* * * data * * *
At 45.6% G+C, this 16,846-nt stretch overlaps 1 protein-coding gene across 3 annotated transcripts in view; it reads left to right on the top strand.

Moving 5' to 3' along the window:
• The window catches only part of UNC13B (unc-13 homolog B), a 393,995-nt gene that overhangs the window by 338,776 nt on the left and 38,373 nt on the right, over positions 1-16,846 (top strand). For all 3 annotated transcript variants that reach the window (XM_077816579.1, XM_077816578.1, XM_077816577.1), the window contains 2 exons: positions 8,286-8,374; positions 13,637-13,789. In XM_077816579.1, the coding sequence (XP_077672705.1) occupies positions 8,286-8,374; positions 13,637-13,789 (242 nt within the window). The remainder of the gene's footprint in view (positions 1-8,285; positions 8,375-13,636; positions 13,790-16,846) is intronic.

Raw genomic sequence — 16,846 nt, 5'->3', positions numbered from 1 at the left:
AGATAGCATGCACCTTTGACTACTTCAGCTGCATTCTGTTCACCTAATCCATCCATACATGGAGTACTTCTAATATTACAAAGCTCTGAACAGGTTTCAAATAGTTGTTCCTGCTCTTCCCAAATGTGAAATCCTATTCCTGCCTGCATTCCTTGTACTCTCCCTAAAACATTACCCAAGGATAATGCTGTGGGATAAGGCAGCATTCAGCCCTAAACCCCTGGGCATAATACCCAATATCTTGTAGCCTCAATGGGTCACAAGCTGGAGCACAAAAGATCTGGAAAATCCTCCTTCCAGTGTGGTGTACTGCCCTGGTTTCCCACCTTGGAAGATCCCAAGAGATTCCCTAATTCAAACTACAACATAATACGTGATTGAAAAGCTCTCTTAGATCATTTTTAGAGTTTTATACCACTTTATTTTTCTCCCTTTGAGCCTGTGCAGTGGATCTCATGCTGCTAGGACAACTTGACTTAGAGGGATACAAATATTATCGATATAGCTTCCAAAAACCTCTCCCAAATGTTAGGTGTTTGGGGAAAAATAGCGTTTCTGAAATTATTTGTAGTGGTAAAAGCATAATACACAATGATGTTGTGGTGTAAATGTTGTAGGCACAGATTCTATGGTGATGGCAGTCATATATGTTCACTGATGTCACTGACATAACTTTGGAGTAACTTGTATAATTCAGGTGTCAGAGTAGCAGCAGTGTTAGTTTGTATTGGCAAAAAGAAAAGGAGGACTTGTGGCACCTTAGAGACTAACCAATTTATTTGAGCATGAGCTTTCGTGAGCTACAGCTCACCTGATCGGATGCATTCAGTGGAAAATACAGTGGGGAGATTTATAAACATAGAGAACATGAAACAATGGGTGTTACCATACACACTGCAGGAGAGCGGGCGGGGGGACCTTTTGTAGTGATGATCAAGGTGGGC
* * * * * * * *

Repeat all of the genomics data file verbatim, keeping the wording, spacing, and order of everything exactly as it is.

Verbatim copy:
At 45.6% G+C, this 16,846-nt stretch overlaps 1 protein-coding gene across 3 annotated transcripts in view; it reads left to right on the top strand.

Moving 5' to 3' along the window:
• The window catches only part of UNC13B (unc-13 homolog B), a 393,995-nt gene that overhangs the window by 338,776 nt on the left and 38,373 nt on the right, over positions 1-16,846 (top strand). For all 3 annotated transcript variants that reach the window (XM_077816579.1, XM_077816578.1, XM_077816577.1), the window contains 2 exons: positions 8,286-8,374; positions 13,637-13,789. In XM_077816579.1, the coding sequence (XP_077672705.1) occupies positions 8,286-8,374; positions 13,637-13,789 (242 nt within the window). The remainder of the gene's footprint in view (positions 1-8,285; positions 8,375-13,636; positions 13,790-16,846) is intronic.

Raw genomic sequence — 16,846 nt, 5'->3', positions numbered from 1 at the left:
AGATAGCATGCACCTTTGACTACTTCAGCTGCATTCTGTTCACCTAATCCATCCATACATGGAGTACTTCTAATATTACAAAGCTCTGAACAGGTTTCAAATAGTTGTTCCTGCTCTTCCCAAATGTGAAATCCTATTCCTGCCTGCATTCCTTGTACTCTCCCTAAAACATTACCCAAGGATAATGCTGTGGGATAAGGCAGCATTCAGCCCTAAACCCCTGGGCATAATACCCAATATCTTGTAGCCTCAATGGGTCACAAGCTGGAGCACAAAAGATCTGGAAAATCCTCCTTCCAGTGTGGTGTACTGCCCTGGTTTCCCACCTTGGAAGATCCCAAGAGATTCCCTAATTCAAACTACAACATAATACGTGATTGAAAAGCTCTCTTAGATCATTTTTAGAGTTTTATACCACTTTATTTTTCTCCCTTTGAGCCTGTGCAGTGGATCTCATGCTGCTAGGACAACTTGACTTAGAGGGATACAAATATTATCGATATAGCTTCCAAAAACCTCTCCCAAATGTTAGGTGTTTGGGGAAAAATAGCGTTTCTGAAATTATTTGTAGTGGTAAAAGCATAATACACAATGATGTTGTGGTGTAAATGTTGTAGGCACAGATTCTATGGTGATGGCAGTCATATATGTTCACTGATGTCACTGACATAACTTTGGAGTAACTTGTATAATTCAGGTGTCAGAGTAGCAGCAGTGTTAGTTTGTATTGGCAAAAAGAAAAGGAGGACTTGTGGCACCTTAGAGACTAACCAATTTATTTGAGCATGAGCTTTCGTGAGCTACAGCTCACCTGATCGGATGCATTCAGTGGAAAATACAGTGGGGAGATTTATAAACATAGAGAACATGAAACAATGGGTGTTACCATACACACTGCAGGAGAGCGGGCGGGGGGACCTTTTGTAGTGATGATCAAGGTGGGC